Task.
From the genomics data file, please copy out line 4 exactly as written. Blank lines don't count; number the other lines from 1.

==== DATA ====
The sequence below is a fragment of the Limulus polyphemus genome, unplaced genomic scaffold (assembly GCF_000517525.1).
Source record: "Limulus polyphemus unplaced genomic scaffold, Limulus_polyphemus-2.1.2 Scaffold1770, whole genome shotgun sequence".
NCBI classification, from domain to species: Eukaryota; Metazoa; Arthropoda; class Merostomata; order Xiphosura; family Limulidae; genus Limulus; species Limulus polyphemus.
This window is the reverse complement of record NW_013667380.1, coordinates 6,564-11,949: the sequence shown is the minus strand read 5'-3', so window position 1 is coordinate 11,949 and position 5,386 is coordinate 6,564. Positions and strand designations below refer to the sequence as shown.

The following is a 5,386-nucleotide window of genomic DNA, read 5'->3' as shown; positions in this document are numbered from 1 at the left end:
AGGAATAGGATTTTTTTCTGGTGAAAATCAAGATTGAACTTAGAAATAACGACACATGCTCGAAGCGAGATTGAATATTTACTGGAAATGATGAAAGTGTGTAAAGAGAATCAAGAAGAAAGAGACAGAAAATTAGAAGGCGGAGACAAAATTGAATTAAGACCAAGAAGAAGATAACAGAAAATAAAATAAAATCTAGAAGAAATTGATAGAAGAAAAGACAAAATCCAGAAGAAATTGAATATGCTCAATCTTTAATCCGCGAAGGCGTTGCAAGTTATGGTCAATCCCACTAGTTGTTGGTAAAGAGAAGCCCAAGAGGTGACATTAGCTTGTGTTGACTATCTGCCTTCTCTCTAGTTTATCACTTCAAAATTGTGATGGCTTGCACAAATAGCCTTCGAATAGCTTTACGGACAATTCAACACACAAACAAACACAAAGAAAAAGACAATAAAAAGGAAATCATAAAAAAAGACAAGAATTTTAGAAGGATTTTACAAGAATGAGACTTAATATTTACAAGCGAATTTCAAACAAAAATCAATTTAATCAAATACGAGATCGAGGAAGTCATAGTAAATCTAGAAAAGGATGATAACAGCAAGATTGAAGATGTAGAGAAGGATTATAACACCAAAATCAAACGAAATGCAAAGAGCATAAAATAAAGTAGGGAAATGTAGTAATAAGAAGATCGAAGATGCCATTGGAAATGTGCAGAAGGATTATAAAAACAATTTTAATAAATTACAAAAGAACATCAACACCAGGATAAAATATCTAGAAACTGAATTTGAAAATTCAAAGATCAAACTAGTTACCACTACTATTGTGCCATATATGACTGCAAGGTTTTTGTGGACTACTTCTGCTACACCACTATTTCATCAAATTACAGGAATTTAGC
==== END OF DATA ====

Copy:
This window is the reverse complement of record NW_013667380.1, coordinates 6,564-11,949: the sequence shown is the minus strand read 5'-3', so window position 1 is coordinate 11,949 and position 5,386 is coordinate 6,564. Positions and strand designations below refer to the sequence as shown.